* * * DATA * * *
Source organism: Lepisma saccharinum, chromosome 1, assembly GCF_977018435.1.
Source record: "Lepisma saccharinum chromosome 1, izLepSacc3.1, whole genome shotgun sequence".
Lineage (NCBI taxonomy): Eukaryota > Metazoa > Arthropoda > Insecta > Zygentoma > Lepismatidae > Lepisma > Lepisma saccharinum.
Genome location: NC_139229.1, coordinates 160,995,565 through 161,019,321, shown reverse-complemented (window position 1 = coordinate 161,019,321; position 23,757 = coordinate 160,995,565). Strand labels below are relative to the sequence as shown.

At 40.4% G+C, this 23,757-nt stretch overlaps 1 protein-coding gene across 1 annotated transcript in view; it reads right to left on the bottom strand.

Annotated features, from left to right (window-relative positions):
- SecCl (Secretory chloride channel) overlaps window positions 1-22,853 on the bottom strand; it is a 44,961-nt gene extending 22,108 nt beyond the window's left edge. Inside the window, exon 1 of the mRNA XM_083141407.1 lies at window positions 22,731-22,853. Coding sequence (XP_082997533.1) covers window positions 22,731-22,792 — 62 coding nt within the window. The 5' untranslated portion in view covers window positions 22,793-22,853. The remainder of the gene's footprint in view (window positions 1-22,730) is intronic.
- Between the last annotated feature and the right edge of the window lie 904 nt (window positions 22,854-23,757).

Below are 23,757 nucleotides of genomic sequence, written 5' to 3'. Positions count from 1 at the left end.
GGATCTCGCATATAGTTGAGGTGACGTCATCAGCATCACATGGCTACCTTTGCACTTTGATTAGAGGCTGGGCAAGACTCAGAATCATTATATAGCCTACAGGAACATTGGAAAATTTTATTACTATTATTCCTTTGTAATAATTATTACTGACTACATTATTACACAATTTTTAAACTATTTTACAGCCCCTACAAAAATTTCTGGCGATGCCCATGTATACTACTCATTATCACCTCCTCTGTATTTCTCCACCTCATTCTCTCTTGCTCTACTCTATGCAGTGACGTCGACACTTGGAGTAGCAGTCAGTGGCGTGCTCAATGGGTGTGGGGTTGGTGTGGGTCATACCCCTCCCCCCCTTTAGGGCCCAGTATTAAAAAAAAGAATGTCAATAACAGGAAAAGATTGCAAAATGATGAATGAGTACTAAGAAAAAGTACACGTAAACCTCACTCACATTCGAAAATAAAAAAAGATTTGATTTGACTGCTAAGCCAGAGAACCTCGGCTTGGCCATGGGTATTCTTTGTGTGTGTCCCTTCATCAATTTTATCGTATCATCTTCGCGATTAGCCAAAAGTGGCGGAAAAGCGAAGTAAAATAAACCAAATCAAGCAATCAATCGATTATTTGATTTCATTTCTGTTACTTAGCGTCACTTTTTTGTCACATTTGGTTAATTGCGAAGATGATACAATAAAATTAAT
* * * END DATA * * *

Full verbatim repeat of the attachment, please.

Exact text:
Source organism: Lepisma saccharinum, chromosome 1, assembly GCF_977018435.1.
Source record: "Lepisma saccharinum chromosome 1, izLepSacc3.1, whole genome shotgun sequence".
Lineage (NCBI taxonomy): Eukaryota > Metazoa > Arthropoda > Insecta > Zygentoma > Lepismatidae > Lepisma > Lepisma saccharinum.
Genome location: NC_139229.1, coordinates 160,995,565 through 161,019,321, shown reverse-complemented (window position 1 = coordinate 161,019,321; position 23,757 = coordinate 160,995,565). Strand labels below are relative to the sequence as shown.

At 40.4% G+C, this 23,757-nt stretch overlaps 1 protein-coding gene across 1 annotated transcript in view; it reads right to left on the bottom strand.

Annotated features, from left to right (window-relative positions):
- SecCl (Secretory chloride channel) overlaps window positions 1-22,853 on the bottom strand; it is a 44,961-nt gene extending 22,108 nt beyond the window's left edge. Inside the window, exon 1 of the mRNA XM_083141407.1 lies at window positions 22,731-22,853. Coding sequence (XP_082997533.1) covers window positions 22,731-22,792 — 62 coding nt within the window. The 5' untranslated portion in view covers window positions 22,793-22,853. The remainder of the gene's footprint in view (window positions 1-22,730) is intronic.
- Between the last annotated feature and the right edge of the window lie 904 nt (window positions 22,854-23,757).

Below are 23,757 nucleotides of genomic sequence, written 5' to 3'. Positions count from 1 at the left end.
GGATCTCGCATATAGTTGAGGTGACGTCATCAGCATCACATGGCTACCTTTGCACTTTGATTAGAGGCTGGGCAAGACTCAGAATCATTATATAGCCTACAGGAACATTGGAAAATTTTATTACTATTATTCCTTTGTAATAATTATTACTGACTACATTATTACACAATTTTTAAACTATTTTACAGCCCCTACAAAAATTTCTGGCGATGCCCATGTATACTACTCATTATCACCTCCTCTGTATTTCTCCACCTCATTCTCTCTTGCTCTACTCTATGCAGTGACGTCGACACTTGGAGTAGCAGTCAGTGGCGTGCTCAATGGGTGTGGGGTTGGTGTGGGTCATACCCCTCCCCCCCTTTAGGGCCCAGTATTAAAAAAAAGAATGTCAATAACAGGAAAAGATTGCAAAATGATGAATGAGTACTAAGAAAAAGTACACGTAAACCTCACTCACATTCGAAAATAAAAAAAGATTTGATTTGACTGCTAAGCCAGAGAACCTCGGCTTGGCCATGGGTATTCTTTGTGTGTGTCCCTTCATCAATTTTATCGTATCATCTTCGCGATTAGCCAAAAGTGGCGGAAAAGCGAAGTAAAATAAACCAAATCAAGCAATCAATCGATTATTTGATTTCATTTCTGTTACTTAGCGTCACTTTTTTGTCACATTTGGTTAATTGCGAAGATGATACAATAAAATTAAT